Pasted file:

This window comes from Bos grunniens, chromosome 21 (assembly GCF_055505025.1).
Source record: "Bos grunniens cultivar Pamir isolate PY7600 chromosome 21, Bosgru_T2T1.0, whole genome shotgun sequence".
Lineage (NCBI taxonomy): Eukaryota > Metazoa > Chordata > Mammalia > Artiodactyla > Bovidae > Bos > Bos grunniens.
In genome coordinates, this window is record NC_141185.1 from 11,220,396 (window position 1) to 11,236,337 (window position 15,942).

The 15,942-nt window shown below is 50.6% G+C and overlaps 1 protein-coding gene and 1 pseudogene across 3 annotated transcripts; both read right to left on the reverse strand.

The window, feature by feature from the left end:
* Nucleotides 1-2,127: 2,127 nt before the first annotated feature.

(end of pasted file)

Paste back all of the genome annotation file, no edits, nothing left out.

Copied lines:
This window comes from Bos grunniens, chromosome 21 (assembly GCF_055505025.1).
Source record: "Bos grunniens cultivar Pamir isolate PY7600 chromosome 21, Bosgru_T2T1.0, whole genome shotgun sequence".
Lineage (NCBI taxonomy): Eukaryota > Metazoa > Chordata > Mammalia > Artiodactyla > Bovidae > Bos > Bos grunniens.
In genome coordinates, this window is record NC_141185.1 from 11,220,396 (window position 1) to 11,236,337 (window position 15,942).

The 15,942-nt window shown below is 50.6% G+C and overlaps 1 protein-coding gene and 1 pseudogene across 3 annotated transcripts; both read right to left on the reverse strand.

The window, feature by feature from the left end:
* Nucleotides 1-2,127: 2,127 nt before the first annotated feature.